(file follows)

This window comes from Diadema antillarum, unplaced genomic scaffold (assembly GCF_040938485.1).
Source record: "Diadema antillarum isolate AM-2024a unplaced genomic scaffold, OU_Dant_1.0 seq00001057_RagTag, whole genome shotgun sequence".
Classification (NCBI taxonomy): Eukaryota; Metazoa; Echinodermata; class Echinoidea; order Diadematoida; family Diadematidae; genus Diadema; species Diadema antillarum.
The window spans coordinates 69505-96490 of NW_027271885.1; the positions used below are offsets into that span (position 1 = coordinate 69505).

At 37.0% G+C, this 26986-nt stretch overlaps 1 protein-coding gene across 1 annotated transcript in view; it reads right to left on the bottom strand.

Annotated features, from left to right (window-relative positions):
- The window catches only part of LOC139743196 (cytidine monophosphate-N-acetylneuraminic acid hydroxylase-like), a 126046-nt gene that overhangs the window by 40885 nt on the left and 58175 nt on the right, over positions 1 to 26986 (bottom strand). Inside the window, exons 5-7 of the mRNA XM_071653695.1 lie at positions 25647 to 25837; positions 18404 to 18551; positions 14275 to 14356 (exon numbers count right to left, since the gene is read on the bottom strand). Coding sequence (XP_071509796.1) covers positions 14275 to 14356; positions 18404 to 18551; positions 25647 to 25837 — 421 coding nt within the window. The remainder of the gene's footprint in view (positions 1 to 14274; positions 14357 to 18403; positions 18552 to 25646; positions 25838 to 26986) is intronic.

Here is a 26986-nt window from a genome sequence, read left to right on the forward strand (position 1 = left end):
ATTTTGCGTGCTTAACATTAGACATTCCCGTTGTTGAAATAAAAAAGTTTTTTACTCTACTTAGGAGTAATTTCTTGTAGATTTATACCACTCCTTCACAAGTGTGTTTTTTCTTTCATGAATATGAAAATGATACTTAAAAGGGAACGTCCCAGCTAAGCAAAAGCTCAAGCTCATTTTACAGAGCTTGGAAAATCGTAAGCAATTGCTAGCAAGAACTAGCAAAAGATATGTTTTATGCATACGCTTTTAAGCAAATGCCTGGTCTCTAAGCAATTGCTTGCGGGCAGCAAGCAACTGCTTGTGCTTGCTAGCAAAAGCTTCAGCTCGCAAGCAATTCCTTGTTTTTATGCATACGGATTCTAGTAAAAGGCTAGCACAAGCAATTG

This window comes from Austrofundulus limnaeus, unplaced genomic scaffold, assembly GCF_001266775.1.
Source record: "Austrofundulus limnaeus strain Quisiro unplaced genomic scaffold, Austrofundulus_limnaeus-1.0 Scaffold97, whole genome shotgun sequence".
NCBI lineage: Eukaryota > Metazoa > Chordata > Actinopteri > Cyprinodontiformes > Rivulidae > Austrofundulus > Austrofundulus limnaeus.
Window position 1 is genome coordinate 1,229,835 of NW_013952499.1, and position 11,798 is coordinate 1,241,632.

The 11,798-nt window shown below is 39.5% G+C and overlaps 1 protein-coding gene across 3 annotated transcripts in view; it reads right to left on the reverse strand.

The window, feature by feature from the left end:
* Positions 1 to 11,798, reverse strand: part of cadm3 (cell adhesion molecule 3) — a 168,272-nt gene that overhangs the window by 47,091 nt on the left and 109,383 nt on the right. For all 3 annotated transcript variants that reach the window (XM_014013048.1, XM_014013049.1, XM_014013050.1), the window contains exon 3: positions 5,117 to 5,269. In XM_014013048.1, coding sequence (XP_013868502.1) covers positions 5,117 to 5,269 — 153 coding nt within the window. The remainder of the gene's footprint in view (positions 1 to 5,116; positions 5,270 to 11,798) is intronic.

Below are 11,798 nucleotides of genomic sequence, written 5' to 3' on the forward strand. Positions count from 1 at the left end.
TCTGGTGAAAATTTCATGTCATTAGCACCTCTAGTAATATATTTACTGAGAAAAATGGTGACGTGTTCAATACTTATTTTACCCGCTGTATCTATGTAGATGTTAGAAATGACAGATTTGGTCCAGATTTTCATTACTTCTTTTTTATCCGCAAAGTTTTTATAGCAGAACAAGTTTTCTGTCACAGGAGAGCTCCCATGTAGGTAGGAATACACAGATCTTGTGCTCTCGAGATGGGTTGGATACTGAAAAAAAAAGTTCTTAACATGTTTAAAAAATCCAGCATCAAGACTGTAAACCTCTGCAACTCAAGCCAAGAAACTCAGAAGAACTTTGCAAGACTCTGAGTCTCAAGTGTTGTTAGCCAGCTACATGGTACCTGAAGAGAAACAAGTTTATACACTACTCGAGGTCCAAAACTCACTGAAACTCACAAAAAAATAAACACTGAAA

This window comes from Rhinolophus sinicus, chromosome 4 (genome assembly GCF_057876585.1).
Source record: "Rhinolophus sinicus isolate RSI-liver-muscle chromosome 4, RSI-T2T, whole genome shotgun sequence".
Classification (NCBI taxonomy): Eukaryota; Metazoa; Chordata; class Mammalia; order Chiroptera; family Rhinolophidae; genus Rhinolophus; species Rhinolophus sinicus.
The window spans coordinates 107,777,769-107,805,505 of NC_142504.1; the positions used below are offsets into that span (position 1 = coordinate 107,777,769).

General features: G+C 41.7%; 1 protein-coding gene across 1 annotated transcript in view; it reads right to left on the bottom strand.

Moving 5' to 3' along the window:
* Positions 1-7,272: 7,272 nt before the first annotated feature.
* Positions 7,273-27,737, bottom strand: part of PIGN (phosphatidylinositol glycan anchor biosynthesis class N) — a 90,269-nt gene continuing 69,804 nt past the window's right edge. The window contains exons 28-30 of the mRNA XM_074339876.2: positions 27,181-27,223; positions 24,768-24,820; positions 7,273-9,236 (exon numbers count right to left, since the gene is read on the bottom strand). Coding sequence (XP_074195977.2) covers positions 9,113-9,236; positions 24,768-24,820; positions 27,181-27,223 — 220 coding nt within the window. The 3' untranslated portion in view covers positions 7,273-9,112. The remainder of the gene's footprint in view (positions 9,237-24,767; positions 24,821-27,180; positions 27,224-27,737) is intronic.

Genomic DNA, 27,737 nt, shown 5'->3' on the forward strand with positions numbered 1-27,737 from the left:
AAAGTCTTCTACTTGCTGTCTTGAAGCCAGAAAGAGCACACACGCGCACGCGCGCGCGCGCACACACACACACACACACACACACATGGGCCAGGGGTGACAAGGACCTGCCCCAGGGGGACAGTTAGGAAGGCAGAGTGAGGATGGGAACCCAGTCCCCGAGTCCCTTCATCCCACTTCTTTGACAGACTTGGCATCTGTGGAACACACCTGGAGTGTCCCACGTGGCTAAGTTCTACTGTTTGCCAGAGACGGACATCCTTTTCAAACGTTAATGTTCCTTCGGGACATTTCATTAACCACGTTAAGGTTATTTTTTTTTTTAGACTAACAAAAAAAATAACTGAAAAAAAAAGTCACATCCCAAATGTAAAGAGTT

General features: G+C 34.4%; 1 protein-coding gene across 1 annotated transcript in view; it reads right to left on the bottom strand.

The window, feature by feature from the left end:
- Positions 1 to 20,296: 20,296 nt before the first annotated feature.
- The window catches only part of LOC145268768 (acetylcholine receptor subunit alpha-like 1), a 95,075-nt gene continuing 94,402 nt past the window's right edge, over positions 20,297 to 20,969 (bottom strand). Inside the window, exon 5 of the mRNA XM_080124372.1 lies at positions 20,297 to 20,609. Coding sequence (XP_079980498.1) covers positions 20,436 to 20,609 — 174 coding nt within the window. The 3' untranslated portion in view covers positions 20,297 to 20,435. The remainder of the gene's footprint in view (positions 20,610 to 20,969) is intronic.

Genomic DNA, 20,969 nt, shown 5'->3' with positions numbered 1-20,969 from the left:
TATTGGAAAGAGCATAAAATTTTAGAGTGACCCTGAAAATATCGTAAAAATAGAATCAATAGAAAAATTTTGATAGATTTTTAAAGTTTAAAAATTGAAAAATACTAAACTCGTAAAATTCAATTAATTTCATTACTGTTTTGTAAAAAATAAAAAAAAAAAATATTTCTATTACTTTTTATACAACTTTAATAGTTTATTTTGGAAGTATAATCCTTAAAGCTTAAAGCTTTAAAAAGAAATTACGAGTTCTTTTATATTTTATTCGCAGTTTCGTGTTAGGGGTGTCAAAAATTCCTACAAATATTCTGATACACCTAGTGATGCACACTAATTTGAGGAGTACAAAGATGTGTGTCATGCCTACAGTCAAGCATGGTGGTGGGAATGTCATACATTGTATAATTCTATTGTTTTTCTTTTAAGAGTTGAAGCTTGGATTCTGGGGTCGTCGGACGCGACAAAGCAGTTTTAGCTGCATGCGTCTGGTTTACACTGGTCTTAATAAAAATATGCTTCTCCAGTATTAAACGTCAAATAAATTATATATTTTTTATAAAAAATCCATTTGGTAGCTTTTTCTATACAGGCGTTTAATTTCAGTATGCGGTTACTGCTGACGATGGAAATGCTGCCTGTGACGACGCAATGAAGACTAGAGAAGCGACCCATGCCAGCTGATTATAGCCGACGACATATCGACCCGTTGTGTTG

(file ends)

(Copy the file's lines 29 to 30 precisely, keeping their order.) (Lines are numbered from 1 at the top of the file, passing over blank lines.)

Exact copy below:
General features: G+C 34.4%; 1 protein-coding gene across 1 annotated transcript in view; it reads right to left on the bottom strand.

The window, feature by feature from the left end: